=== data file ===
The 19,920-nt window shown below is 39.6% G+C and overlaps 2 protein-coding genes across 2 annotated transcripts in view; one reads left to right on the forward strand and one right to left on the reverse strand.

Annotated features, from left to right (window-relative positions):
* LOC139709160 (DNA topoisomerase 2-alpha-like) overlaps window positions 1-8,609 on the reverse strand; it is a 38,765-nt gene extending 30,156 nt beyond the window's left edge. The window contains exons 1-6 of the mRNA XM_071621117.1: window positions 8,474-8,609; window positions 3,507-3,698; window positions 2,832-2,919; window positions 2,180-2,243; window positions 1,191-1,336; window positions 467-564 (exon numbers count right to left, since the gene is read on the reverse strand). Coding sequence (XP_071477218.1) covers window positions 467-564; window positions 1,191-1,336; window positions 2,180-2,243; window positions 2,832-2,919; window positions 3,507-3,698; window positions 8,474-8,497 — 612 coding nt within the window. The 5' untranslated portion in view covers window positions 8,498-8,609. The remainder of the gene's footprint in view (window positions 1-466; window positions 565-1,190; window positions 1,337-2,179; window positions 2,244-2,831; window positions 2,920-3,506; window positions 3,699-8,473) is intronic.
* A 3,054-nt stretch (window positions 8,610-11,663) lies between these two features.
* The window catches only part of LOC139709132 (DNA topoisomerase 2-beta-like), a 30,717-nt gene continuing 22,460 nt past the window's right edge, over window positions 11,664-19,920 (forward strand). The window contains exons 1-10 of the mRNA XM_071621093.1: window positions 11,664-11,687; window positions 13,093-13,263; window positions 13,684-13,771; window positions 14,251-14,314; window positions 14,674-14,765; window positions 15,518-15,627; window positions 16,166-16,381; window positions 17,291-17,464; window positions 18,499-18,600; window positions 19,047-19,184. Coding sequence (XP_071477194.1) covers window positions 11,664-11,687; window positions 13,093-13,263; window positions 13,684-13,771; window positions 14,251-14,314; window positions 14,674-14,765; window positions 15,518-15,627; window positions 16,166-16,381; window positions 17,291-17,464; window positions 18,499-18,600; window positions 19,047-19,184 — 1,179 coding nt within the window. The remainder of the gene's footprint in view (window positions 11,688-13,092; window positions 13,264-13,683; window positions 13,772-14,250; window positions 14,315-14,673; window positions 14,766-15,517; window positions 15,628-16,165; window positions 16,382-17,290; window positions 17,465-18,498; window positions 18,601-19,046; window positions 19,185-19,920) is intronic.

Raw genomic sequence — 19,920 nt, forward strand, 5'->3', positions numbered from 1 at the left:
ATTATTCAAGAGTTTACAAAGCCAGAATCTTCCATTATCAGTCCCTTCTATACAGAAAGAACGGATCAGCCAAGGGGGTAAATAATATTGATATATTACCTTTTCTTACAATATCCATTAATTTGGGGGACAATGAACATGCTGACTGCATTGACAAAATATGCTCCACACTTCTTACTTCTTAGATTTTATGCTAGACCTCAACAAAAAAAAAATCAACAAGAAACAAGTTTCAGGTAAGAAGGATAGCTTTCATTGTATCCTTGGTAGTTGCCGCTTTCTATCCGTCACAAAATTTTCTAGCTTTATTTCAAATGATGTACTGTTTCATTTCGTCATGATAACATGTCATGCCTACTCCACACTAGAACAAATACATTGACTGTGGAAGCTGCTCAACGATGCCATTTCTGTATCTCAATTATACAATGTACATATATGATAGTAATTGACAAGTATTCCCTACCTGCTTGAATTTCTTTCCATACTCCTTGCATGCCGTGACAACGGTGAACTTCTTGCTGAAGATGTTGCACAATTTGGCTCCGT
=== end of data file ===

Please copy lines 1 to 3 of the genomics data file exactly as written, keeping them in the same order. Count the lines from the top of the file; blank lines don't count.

The 19,920-nt window shown below is 39.6% G+C and overlaps 2 protein-coding genes across 2 annotated transcripts in view; one reads left to right on the forward strand and one right to left on the reverse strand.

Annotated features, from left to right (window-relative positions):
* LOC139709160 (DNA topoisomerase 2-alpha-like) overlaps window positions 1-8,609 on the reverse strand; it is a 38,765-nt gene extending 30,156 nt beyond the window's left edge. The window contains exons 1-6 of the mRNA XM_071621117.1: window positions 8,474-8,609; window positions 3,507-3,698; window positions 2,832-2,919; window positions 2,180-2,243; window positions 1,191-1,336; window positions 467-564 (exon numbers count right to left, since the gene is read on the reverse strand). Coding sequence (XP_071477218.1) covers window positions 467-564; window positions 1,191-1,336; window positions 2,180-2,243; window positions 2,832-2,919; window positions 3,507-3,698; window positions 8,474-8,497 — 612 coding nt within the window. The 5' untranslated portion in view covers window positions 8,498-8,609. The remainder of the gene's footprint in view (window positions 1-466; window positions 565-1,190; window positions 1,337-2,179; window positions 2,244-2,831; window positions 2,920-3,506; window positions 3,699-8,473) is intronic.